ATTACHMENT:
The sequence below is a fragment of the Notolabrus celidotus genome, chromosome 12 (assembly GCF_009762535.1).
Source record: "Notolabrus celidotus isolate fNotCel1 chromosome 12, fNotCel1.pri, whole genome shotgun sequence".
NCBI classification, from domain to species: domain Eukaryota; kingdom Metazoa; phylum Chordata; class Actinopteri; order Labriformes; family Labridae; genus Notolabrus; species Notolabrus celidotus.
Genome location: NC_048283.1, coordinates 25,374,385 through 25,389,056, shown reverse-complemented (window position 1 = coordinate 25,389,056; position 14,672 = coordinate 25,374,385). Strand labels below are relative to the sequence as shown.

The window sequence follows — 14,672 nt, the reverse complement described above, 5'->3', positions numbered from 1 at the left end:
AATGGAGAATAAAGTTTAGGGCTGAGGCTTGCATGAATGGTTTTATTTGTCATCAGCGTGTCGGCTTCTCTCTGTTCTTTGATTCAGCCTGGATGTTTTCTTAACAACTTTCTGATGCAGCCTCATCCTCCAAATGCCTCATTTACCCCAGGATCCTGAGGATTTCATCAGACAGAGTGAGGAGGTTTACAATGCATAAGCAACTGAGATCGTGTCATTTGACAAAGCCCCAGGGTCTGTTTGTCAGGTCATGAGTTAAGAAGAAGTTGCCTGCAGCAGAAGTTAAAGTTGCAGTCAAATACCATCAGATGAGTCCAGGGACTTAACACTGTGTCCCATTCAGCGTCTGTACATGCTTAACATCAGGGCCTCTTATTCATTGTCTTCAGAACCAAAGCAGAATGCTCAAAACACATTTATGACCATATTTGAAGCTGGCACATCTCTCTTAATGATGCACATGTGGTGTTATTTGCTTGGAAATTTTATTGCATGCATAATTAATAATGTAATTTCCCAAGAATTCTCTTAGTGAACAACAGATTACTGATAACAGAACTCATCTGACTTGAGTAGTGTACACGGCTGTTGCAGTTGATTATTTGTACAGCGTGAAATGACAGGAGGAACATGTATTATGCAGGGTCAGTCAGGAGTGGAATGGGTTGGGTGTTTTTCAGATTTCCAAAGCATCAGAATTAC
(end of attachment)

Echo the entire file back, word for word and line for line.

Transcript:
The sequence below is a fragment of the Notolabrus celidotus genome, chromosome 12 (assembly GCF_009762535.1).
Source record: "Notolabrus celidotus isolate fNotCel1 chromosome 12, fNotCel1.pri, whole genome shotgun sequence".
NCBI classification, from domain to species: domain Eukaryota; kingdom Metazoa; phylum Chordata; class Actinopteri; order Labriformes; family Labridae; genus Notolabrus; species Notolabrus celidotus.
Genome location: NC_048283.1, coordinates 25,374,385 through 25,389,056, shown reverse-complemented (window position 1 = coordinate 25,389,056; position 14,672 = coordinate 25,374,385). Strand labels below are relative to the sequence as shown.

The window sequence follows — 14,672 nt, the reverse complement described above, 5'->3', positions numbered from 1 at the left end:
AATGGAGAATAAAGTTTAGGGCTGAGGCTTGCATGAATGGTTTTATTTGTCATCAGCGTGTCGGCTTCTCTCTGTTCTTTGATTCAGCCTGGATGTTTTCTTAACAACTTTCTGATGCAGCCTCATCCTCCAAATGCCTCATTTACCCCAGGATCCTGAGGATTTCATCAGACAGAGTGAGGAGGTTTACAATGCATAAGCAACTGAGATCGTGTCATTTGACAAAGCCCCAGGGTCTGTTTGTCAGGTCATGAGTTAAGAAGAAGTTGCCTGCAGCAGAAGTTAAAGTTGCAGTCAAATACCATCAGATGAGTCCAGGGACTTAACACTGTGTCCCATTCAGCGTCTGTACATGCTTAACATCAGGGCCTCTTATTCATTGTCTTCAGAACCAAAGCAGAATGCTCAAAACACATTTATGACCATATTTGAAGCTGGCACATCTCTCTTAATGATGCACATGTGGTGTTATTTGCTTGGAAATTTTATTGCATGCATAATTAATAATGTAATTTCCCAAGAATTCTCTTAGTGAACAACAGATTACTGATAACAGAACTCATCTGACTTGAGTAGTGTACACGGCTGTTGCAGTTGATTATTTGTACAGCGTGAAATGACAGGAGGAACATGTATTATGCAGGGTCAGTCAGGAGTGGAATGGGTTGGGTGTTTTTCAGATTTCCAAAGCATCAGAATTAC